Beatrice was taken with a large camera that Cameron had recently acquired, which held a 15-by-12-inch negative. In addition to producing grander tableaux, Cameron used the larger scale to move even closer to her subject. Like so many of her images, Beatrice finds its subject’s gaze fixed away from the lens. If Reni’s portrait suggests the faintest hint of plea in her expression, Cameron’s photograph records resignation, acceptance of the fate that lies in store.
Lewis Hine, Mechanic and Steam Pump, 1921
Lewis Hine, Mechanic and Steam Pump, 1921. Courtesy of the Getty Museum.
Lewis Hine’s early work prompted changes in U.S. child labor laws, while his approach to documentary photography in the 1920s presented a portrait of urban industrialization that contrasted sharply with the rural images produced a decade later by photographers commissioned by the Food Standards Agency (FSA).
After his groundbreaking work with the National Child Labor Committee, Hine widened his focus to document all aspects of an expanding industrial workforce. However, his enthusiasm for the mechanization of contemporary American society was tempered by the conditions in which he witnessed countless people working.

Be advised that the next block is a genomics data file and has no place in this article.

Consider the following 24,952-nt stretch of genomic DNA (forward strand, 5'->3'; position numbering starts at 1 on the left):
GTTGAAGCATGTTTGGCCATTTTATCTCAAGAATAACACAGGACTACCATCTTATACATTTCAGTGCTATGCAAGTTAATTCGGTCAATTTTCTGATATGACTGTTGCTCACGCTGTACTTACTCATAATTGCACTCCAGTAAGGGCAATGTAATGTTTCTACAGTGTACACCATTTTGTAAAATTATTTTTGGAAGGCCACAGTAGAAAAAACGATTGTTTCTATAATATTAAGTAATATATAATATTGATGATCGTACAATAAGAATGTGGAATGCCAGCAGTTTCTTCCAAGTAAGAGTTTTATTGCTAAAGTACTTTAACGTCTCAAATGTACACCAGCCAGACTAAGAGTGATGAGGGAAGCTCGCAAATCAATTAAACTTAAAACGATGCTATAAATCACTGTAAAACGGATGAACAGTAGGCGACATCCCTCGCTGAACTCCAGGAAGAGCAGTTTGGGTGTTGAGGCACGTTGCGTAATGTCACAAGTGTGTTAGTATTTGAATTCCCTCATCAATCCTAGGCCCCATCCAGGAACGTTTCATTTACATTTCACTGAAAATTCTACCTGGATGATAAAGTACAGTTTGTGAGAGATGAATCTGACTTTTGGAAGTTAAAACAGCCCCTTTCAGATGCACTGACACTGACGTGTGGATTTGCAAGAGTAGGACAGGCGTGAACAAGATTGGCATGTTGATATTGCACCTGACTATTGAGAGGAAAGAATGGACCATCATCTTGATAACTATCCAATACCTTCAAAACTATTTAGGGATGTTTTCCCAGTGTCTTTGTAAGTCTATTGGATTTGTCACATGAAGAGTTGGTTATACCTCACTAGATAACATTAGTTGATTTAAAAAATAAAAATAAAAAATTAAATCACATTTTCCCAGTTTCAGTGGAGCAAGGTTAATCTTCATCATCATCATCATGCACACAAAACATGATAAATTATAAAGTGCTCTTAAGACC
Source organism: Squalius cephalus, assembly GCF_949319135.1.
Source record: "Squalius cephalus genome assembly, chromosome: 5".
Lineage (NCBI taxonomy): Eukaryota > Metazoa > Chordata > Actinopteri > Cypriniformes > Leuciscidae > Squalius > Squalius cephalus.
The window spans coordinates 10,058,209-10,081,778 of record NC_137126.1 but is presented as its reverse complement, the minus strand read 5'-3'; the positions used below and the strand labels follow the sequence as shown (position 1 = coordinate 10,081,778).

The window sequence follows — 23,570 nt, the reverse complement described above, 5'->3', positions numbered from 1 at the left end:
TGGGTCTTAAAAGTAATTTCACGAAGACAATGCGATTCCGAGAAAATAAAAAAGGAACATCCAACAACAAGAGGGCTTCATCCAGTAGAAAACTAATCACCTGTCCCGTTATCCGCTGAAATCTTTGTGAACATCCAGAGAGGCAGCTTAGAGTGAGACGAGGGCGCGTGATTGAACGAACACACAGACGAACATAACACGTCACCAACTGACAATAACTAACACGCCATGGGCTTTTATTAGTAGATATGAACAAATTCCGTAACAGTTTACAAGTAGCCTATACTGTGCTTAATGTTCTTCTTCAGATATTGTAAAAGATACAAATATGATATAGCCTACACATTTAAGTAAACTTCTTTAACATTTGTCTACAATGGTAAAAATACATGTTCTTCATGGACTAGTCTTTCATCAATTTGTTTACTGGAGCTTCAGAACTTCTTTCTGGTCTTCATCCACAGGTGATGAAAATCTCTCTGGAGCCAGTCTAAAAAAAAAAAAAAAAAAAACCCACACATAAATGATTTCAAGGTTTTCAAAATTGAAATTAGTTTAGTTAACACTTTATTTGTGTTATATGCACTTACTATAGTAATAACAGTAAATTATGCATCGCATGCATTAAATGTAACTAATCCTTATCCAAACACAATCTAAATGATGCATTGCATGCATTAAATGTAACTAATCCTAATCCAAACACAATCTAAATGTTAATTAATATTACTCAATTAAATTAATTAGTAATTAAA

Mechanic and Steam Pump first appeared in the December 1921 edition of the sociological journal The Survey Graphic. It was one of many photographs taken throughout the decade by Hine inside the country’s vast power plants. Accentuating the lines of every pivot and joint, the image highlights the photographer’s awe at the scale of industry, yet remains committed to his notion that the cast machinery could function effectively only through the intense labour of the U.S. workforce. It presents a symbiotic relationship between man and machine, the spanner a channel between metal and flesh. In this meticulously constructed shot, Hine transforms a lone worker into a symbol of human industry.
Dorothea Lange, Migrant Mother, 1936